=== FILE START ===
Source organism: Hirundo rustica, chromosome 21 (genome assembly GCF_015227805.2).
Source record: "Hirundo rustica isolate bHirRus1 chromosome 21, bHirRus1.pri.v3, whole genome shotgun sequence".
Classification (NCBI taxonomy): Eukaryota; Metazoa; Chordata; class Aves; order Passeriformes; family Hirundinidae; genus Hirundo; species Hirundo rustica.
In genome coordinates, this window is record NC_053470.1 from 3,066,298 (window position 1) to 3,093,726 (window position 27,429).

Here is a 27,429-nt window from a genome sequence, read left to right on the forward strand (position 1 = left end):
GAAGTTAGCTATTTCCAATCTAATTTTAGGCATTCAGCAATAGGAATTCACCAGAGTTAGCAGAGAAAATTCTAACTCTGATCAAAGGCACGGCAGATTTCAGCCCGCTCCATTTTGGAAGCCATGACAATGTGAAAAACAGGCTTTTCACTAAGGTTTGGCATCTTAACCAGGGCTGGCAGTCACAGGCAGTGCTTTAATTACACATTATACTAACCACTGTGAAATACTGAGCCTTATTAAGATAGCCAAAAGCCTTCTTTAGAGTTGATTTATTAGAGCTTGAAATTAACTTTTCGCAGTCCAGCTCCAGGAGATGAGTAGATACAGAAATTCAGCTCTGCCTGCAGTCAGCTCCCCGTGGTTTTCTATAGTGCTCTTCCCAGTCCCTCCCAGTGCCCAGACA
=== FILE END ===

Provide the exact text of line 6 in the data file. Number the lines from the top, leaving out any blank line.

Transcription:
GAAGTTAGCTATTTCCAATCTAATTTTAGGCATTCAGCAATAGGAATTCACCAGAGTTAGCAGAGAAAATTCTAACTCTGATCAAAGGCACGGCAGATTTCAGCCCGCTCCATTTTGGAAGCCATGACAATGTGAAAAACAGGCTTTTCACTAAGGTTTGGCATCTTAACCAGGGCTGGCAGTCACAGGCAGTGCTTTAATTACACATTATACTAACCACTGTGAAATACTGAGCCTTATTAAGATAGCCAAAAGCCTTCTTTAGAGTTGATTTATTAGAGCTTGAAATTAACTTTTCGCAGTCCAGCTCCAGGAGATGAGTAGATACAGAAATTCAGCTCTGCCTGCAGTCAGCTCCCCGTGGTTTTCTATAGTGCTCTTCCCAGTCCCTCCCAGTGCCCAGACA